TOKYO — Foreign Minister Taro Kono on Tuesday expressed doubts about South Korea’s plan to deepen global understanding of so-called “comfort women” as a case of serious human rights violations.
Kono said the move is “against the spirit of the Japan-South Korea bilateral agreement” to finally and irreversibly settle the issue of women who were forced to work in Japanese wartime military brothels, adding that Japan will confirm what Seoul’s intentions are.
“We’ve talked about promoting bilateral relations in a forward-looking manner only recently so I’m finding (the move) a little bit suspicious,” Kono told reporters after a Cabinet meeting.
South Korea’s Foreign Minister Kang Kyung Wha told a press conference on Monday that her ministry will unveil plans by the end of this month to raise awareness about the comfort women issue as a case of “wartime sexual violence” that represents a serious violation of human rights.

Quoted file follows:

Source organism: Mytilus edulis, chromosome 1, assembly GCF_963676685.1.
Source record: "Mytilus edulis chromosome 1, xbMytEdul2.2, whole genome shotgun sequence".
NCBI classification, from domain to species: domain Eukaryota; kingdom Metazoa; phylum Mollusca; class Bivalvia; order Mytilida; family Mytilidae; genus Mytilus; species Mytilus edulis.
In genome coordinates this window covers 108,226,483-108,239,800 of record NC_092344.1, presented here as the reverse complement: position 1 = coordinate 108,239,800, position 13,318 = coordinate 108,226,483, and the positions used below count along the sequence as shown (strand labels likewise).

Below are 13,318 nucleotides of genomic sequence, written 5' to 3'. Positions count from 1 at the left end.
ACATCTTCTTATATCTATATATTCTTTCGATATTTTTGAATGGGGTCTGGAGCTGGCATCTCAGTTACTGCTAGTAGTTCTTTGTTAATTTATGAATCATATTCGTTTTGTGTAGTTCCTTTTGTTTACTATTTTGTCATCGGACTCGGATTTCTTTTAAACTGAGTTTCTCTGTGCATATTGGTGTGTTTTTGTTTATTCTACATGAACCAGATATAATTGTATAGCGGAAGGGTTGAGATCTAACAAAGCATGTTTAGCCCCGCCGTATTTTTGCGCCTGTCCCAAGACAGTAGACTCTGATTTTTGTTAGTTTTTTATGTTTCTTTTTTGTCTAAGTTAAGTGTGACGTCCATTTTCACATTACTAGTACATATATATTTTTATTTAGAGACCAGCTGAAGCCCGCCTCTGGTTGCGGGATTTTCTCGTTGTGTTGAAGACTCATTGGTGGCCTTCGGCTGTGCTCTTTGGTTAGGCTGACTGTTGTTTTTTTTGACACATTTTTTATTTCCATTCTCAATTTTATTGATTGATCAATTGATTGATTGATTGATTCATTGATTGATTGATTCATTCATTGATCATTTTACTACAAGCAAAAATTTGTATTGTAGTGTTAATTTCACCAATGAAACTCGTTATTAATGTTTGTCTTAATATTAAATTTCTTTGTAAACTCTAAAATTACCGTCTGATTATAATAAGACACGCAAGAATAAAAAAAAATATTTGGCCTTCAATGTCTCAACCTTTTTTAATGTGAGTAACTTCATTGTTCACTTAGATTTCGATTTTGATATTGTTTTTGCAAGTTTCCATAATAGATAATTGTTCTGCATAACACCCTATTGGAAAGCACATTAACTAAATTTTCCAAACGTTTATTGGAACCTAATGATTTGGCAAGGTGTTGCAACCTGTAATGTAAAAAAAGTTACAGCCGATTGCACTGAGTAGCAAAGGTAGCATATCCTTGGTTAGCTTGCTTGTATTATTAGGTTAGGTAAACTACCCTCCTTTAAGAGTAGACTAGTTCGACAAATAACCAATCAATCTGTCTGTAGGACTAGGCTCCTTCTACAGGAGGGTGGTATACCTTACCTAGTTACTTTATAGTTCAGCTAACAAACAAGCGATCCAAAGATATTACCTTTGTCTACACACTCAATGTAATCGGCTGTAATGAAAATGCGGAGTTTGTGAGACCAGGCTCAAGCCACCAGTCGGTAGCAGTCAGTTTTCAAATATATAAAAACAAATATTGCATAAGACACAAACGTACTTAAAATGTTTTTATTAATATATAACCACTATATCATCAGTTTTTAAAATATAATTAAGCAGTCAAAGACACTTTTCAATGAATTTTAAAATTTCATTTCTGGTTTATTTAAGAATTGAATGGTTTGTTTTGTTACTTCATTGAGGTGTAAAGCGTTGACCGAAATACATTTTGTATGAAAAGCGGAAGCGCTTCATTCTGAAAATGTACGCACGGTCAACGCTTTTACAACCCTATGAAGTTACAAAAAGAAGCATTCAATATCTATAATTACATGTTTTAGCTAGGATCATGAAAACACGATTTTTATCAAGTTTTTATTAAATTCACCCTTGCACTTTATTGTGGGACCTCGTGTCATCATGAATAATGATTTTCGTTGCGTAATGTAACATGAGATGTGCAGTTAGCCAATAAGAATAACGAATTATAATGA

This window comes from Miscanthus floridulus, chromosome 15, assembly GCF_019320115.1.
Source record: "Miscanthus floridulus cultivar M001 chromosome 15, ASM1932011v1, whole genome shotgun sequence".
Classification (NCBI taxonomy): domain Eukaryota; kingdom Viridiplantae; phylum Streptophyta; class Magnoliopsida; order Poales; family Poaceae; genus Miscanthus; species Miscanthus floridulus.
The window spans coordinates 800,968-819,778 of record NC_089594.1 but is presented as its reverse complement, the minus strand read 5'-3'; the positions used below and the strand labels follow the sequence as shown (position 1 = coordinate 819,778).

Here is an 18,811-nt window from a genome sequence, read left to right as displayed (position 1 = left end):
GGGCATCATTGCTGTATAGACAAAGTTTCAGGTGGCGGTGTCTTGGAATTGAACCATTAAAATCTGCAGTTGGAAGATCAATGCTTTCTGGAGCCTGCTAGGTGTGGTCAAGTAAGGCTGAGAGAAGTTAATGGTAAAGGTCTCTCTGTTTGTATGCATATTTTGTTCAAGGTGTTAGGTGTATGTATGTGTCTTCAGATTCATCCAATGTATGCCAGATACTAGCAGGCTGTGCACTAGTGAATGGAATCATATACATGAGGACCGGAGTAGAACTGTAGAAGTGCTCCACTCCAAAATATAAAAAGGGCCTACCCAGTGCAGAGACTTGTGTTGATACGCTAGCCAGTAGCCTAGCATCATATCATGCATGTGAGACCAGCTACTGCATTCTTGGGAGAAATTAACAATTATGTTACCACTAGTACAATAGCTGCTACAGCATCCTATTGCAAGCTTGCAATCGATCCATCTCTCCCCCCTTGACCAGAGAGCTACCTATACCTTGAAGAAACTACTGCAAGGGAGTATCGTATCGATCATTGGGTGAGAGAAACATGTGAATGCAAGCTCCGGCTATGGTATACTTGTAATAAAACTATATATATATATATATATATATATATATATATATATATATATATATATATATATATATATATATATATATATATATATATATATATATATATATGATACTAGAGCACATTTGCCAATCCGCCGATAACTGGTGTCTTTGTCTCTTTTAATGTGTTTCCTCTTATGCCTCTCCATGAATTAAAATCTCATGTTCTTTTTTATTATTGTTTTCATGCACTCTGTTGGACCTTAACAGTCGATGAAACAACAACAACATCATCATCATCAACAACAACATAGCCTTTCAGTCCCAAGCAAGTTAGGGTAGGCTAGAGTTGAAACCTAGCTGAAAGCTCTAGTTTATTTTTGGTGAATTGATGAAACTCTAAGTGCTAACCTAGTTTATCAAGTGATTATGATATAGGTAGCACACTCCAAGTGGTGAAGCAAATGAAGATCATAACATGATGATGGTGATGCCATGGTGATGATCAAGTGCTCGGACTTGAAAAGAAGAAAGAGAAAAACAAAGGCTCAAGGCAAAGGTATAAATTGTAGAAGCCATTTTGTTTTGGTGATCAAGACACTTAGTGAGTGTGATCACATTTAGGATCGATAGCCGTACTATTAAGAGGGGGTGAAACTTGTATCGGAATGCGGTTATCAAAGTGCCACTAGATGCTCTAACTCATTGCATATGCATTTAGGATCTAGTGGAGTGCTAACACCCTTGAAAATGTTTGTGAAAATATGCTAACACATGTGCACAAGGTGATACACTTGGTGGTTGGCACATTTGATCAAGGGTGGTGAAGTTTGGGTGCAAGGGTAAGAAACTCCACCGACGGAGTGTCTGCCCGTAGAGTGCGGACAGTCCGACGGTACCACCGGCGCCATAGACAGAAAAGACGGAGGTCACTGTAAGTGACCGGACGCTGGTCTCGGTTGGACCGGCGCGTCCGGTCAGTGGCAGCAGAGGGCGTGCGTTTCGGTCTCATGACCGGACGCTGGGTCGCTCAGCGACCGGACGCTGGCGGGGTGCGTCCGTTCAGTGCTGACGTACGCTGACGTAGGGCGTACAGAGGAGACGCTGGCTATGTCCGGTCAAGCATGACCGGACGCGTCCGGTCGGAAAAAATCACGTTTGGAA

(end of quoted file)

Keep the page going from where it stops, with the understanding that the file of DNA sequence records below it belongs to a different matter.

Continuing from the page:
When Kono visited Seoul last week to confirm closer coordination with South Korea and the United States over denuclearizing North Korea, he and Kang agreed to seek future-oriented ties between their two countries.
This year marks the 20th anniversary of a bilateral declaration that sought to improve ties between Tokyo and Seoul toward the 21st century, even as wartime history, especially the thorny issue of the women euphemistically referred to as comfort women, has cast a shadow.
“If something like this continues, it will become difficult to build future-oriented ties,” Kono said.